By Roslan Khasawneh
SINGAPORE (Reuters) - Exxon Mobil Corp
"We are currently assessing a multi-billion project in our integrated manufacturing facility here in Singapore," Matt Bergeron, vice president of Asia Pacific Fuels Business at Exxon, said at a bunkering conference.
"Should the project proceed, we plan to implement proprietary technologies that will convert lower value by-products into cleaner higher value products including 0.5 percent sulphur fuels that we believe will be the compliant option for the vast majority of the marine sector," Bergeron said.
The International Maritime Organisation (IMO) is introducing new rules on marine fuels from 2020, limiting the sulphur content to 0.5 percent, from 3.5 percent currently, to curb pollution produced by the world's ships.
The shipping and oil refining industries are scrambling to prepare for the shift and have made large investments to comply with the new standards since they were announced in 2016.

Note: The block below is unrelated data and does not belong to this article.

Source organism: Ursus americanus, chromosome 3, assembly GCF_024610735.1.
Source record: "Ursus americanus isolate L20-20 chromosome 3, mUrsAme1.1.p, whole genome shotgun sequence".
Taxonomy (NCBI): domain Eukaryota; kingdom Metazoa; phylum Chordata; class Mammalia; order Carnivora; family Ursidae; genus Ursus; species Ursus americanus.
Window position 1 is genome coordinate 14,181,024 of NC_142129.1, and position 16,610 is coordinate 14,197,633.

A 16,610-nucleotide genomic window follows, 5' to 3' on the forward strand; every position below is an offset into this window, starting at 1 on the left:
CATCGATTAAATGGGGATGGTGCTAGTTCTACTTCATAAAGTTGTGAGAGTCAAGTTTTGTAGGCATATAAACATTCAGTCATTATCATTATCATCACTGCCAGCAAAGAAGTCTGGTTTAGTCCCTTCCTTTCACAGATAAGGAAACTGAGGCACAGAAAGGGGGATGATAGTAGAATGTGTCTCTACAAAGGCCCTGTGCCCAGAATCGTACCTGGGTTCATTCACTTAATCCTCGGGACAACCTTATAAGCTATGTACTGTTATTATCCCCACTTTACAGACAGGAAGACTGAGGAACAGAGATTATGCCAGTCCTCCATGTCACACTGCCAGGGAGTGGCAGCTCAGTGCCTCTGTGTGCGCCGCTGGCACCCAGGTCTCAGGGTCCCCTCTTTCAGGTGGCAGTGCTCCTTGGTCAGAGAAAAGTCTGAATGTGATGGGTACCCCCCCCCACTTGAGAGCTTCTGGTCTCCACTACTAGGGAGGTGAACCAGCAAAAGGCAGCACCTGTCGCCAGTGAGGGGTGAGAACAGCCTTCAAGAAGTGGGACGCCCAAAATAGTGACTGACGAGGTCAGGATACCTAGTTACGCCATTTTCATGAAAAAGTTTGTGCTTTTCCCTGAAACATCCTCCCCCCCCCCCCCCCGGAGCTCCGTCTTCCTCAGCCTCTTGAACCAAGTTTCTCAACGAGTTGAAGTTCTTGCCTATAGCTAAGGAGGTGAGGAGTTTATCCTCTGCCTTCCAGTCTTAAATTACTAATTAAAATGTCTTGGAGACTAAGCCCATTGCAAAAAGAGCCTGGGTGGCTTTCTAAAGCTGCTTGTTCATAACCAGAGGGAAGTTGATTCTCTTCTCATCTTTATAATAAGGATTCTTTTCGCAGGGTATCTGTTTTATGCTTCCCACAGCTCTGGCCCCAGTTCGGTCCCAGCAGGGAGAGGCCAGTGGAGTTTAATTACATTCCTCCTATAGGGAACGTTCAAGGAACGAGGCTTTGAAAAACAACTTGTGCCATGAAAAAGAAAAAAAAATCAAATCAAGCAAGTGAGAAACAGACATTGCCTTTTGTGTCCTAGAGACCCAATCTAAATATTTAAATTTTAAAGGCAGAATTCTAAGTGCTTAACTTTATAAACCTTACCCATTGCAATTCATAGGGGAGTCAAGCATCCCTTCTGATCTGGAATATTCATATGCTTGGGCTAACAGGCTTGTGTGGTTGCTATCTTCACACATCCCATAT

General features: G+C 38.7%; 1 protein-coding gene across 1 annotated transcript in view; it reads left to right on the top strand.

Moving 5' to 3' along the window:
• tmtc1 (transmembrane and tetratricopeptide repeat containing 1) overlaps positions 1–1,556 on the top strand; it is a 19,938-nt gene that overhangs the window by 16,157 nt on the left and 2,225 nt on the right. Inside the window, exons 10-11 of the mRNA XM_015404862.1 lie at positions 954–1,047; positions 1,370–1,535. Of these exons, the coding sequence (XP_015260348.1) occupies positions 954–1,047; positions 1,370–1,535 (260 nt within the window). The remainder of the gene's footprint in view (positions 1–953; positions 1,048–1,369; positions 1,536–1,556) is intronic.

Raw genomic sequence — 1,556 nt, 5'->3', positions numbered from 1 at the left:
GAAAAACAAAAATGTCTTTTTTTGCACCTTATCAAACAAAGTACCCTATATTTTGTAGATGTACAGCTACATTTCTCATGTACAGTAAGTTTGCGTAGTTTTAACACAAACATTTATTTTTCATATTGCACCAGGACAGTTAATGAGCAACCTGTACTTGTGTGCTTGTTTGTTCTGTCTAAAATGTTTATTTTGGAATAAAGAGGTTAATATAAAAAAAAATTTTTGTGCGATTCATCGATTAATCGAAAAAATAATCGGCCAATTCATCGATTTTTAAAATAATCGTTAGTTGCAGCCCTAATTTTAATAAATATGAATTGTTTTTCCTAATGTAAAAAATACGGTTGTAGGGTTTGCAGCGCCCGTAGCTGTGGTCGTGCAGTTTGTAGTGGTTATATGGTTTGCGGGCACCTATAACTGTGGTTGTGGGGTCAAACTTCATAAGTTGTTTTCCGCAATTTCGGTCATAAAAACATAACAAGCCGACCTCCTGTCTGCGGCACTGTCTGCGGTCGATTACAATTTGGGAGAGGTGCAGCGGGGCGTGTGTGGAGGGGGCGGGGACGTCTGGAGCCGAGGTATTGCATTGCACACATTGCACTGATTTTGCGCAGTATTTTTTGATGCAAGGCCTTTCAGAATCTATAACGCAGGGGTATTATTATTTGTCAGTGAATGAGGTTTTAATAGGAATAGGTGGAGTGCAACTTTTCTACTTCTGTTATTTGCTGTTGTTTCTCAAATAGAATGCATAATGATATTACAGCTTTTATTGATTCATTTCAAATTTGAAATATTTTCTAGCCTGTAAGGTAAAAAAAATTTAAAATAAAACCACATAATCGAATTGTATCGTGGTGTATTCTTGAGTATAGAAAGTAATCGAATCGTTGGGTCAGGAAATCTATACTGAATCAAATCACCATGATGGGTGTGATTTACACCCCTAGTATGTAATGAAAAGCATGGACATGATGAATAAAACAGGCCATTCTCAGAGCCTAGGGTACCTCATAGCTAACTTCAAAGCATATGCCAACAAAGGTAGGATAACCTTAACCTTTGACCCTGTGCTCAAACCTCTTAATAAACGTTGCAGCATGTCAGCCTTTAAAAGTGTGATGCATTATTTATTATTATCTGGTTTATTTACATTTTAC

Exxon's Singapore refinery is the company's largest, with a capacity of about 592,000 barrels a day. Singapore is also home to the oil giant's biggest integrated petrochemical complex.
"We have already made significant investments at a number of other refineries around the world in order to increase our production capacity of cleaner fuels with lower sulphur content," Bergeron said.
Exxon in September announced it was planning to spend more than $650 million to upgrade the UK's largest oil refinery, Fawley, on England's south coast.
(Reporting by Roslan Khasawneh; editing by Richard Pullin)